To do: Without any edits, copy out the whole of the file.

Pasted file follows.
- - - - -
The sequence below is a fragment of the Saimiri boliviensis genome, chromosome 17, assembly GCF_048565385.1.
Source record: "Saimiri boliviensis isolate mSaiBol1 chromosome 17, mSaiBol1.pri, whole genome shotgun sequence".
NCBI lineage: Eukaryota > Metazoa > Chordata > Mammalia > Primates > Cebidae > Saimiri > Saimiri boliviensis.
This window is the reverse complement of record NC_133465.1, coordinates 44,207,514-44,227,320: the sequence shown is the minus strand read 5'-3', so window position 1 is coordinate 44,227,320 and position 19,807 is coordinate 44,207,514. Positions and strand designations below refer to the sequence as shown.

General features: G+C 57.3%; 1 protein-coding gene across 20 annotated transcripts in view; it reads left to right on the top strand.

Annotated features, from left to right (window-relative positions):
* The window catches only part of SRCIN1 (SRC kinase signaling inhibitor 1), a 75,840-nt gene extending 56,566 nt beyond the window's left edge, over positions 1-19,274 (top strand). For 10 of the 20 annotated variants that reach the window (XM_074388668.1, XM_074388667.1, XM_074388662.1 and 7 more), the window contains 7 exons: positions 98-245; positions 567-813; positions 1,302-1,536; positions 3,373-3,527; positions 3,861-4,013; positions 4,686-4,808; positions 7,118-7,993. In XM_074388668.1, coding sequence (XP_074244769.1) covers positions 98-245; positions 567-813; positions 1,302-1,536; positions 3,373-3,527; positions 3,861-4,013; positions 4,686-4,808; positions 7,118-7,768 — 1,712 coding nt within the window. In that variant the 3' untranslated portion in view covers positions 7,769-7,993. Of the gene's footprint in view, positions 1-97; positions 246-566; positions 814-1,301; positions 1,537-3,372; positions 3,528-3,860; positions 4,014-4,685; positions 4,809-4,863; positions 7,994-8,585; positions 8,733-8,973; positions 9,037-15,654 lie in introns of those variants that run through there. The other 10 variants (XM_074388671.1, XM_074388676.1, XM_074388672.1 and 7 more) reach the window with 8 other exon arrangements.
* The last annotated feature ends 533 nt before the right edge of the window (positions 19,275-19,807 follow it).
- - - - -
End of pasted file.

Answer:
The sequence below is a fragment of the Saimiri boliviensis genome, chromosome 17, assembly GCF_048565385.1.
Source record: "Saimiri boliviensis isolate mSaiBol1 chromosome 17, mSaiBol1.pri, whole genome shotgun sequence".
NCBI lineage: Eukaryota > Metazoa > Chordata > Mammalia > Primates > Cebidae > Saimiri > Saimiri boliviensis.
This window is the reverse complement of record NC_133465.1, coordinates 44,207,514-44,227,320: the sequence shown is the minus strand read 5'-3', so window position 1 is coordinate 44,227,320 and position 19,807 is coordinate 44,207,514. Positions and strand designations below refer to the sequence as shown.

General features: G+C 57.3%; 1 protein-coding gene across 20 annotated transcripts in view; it reads left to right on the top strand.

Annotated features, from left to right (window-relative positions):
* The window catches only part of SRCIN1 (SRC kinase signaling inhibitor 1), a 75,840-nt gene extending 56,566 nt beyond the window's left edge, over positions 1-19,274 (top strand). For 10 of the 20 annotated variants that reach the window (XM_074388668.1, XM_074388667.1, XM_074388662.1 and 7 more), the window contains 7 exons: positions 98-245; positions 567-813; positions 1,302-1,536; positions 3,373-3,527; positions 3,861-4,013; positions 4,686-4,808; positions 7,118-7,993. In XM_074388668.1, coding sequence (XP_074244769.1) covers positions 98-245; positions 567-813; positions 1,302-1,536; positions 3,373-3,527; positions 3,861-4,013; positions 4,686-4,808; positions 7,118-7,768 — 1,712 coding nt within the window. In that variant the 3' untranslated portion in view covers positions 7,769-7,993. Of the gene's footprint in view, positions 1-97; positions 246-566; positions 814-1,301; positions 1,537-3,372; positions 3,528-3,860; positions 4,014-4,685; positions 4,809-4,863; positions 7,994-8,585; positions 8,733-8,973; positions 9,037-15,654 lie in introns of those variants that run through there. The other 10 variants (XM_074388671.1, XM_074388676.1, XM_074388672.1 and 7 more) reach the window with 8 other exon arrangements.
* The last annotated feature ends 533 nt before the right edge of the window (positions 19,275-19,807 follow it).